Synopses & Reviews
What I Loved
begins in New York in 1975, when art historian Leo Hertzberg discovers an extraordinary painting by an unknown artist in a SoHo gallery. He buys the work; tracks down the artist, Bill Wechsler; and the two men embark on a life-long friendship. Leo's story, which spans twenty-five years, follows the growing involvement between his family and Bill's--an intricate constellation of attachments that includes the two men, their wives, Erica and Violet, and their sons, Matthew and Mark.
The families live in the same New York apartment building, rent a house together in the summers and keep up a lively exchange of ideas about life and art, but the bonds between them are tested, first by sudden tragedy, and then by a monstrous duplicity that slowly comes to the surface. A beautifully written novel that combines the intimacy of a family saga with the suspense of a thriller, What I Loved is a deeply moving story about art, love, loss, and betrayal.
"Hustvedt beautifully captures the devastation of such loss as she immerses the reader in the lives of two families who, hobbled by their shared wounds, desperately search for salvation in the accomplished world of art and intellectual brilliance in New York City. Highly recommended." Beth E. Andersen, Library Journal
"What I Loved is Siri Hustvedt's most ambitious, most rewarding novel. It mesmerizes, rouses, disturbs. Hustvedt is that rare artist, a writer of high intelligence, profound sensuality and a less easily definable capacity for which the only word I can find is wisdom." Salman Rushdie
"An impressive new talent....Relationships, like everything else in Hustvedt's world, are lively, unpredictable, full of mysterious emotion: the dark side of everyday life." Time
"A writer of eloquent and vivid disposition." Don DeLillo
"Hustvedt is an accomplished art critic and essayist, and her knowledge is put to good narrative use both in vivid portraiture and in her depiction of 'the vanities, corruptions, cruelties, foibles, fortunes and falls of New York's art world.' But her real canvas is philosophical, and here she explores the nature of identity in a structure of crystalline complexity." Janet Burroway, New York Times Book Review
"So solid and complex are Hustvedt's characters that the change in pace is effortlessly effected the plot developments are the natural extension of the author's meticulous examination of relationships and motives....[A] gripping, seductive novel, a breakout work for Hustvedt." Publishers Weekly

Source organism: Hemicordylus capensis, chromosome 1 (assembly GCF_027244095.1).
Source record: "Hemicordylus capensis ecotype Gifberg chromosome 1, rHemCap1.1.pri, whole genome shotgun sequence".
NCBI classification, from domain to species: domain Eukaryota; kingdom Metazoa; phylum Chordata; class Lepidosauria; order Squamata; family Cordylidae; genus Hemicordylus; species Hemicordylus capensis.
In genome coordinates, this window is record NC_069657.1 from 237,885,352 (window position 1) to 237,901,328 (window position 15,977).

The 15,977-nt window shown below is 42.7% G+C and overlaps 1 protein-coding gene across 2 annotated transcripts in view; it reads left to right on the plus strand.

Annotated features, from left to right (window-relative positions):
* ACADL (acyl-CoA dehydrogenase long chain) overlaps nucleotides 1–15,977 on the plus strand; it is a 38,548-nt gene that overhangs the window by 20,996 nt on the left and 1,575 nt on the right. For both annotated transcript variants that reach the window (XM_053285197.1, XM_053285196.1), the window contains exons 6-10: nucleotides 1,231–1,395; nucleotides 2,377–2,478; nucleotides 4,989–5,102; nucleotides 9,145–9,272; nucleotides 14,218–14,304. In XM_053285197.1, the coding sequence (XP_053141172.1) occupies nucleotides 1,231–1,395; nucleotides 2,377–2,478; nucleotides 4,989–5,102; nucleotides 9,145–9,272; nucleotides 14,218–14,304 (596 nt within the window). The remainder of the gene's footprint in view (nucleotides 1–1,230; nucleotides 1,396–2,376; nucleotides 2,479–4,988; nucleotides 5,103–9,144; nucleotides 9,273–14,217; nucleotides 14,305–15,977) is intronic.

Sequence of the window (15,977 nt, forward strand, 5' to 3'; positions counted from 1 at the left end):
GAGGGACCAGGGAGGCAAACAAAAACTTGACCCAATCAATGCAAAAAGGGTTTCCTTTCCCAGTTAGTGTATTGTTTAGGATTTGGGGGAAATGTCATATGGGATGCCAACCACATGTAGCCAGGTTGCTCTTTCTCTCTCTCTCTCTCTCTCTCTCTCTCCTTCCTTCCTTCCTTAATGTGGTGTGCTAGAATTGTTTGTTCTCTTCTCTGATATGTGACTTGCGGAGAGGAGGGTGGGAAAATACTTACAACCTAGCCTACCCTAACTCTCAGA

"[Hustvedt] succeeds in evoking her self-absorbed characters' lives with startling sympathy and nuance...while demonstrating a depth of emotion not evinced by her earlier fiction. The second half of the novel, however, devolves into a hokey thriller....an unfortunate development for a book that got off to such a promising start." Michiko Kakutani, New York Times
"Superb...What I Loved is a rare thing, a page turner written at full intellectual stretch, serious but witty, large-minded and morally engaged." The New York Times Book Review
"So richly imagined is the art in her book that it serves not just to illuminate hidden emotions but also as a subject in itself...A wrenching portrait of parental grief, then a psychological thriller, and finally a meditation on the perspective of memory." Vogue
"In the marvelous and gripping first third of Siri Hustvedt's fifth book, an academic named Leo Hertzberg recounts the beginning years of his, and his wife Erica's, burgeoning friendship with a brilliant painter and his wife (and the painter's girlfriend). This is intelligent and full-hearted stuff, and What I Loved
seems to be shaping up to be a rare accomplishment a thrilling novel of ideas." Adrienne Miller, Esquire
(read the entire Esquire review
From a writer praised for her "fresh, original voice" (New York Times Book Review) and "hypnotic" prose (Junot Díaz) comes a captivating novel about two museum guards in London for whom life and art begin to overtake one another in unsettling and surreal ways.
About the Author
Siri Hustvedt was born in 1955 in Northfield, Minnesota. She has a Ph.D. from Columbia University in English literature and is the internationally acclaimed author of five novels, The Sorrows of an American, What I Loved, The Enchantment of Lily Dahl, The Blindfold, and The Summer Without Men, as well as a growing body of nonfiction including, A Plea for Eros and Mysteries of the Rectangle, and an interdisciplinary investigation of the body and mind in The Shaking Woman or A History of My Nerves. She has given lectures on artists and theories of art at the Prado, the Metropolitan Museum of Art in New York, and the Academy of Fine Arts in Munich. In 2011, she delivered the thirty-ninth annual Freud Lecture in Vienna.She lives in Brooklyn.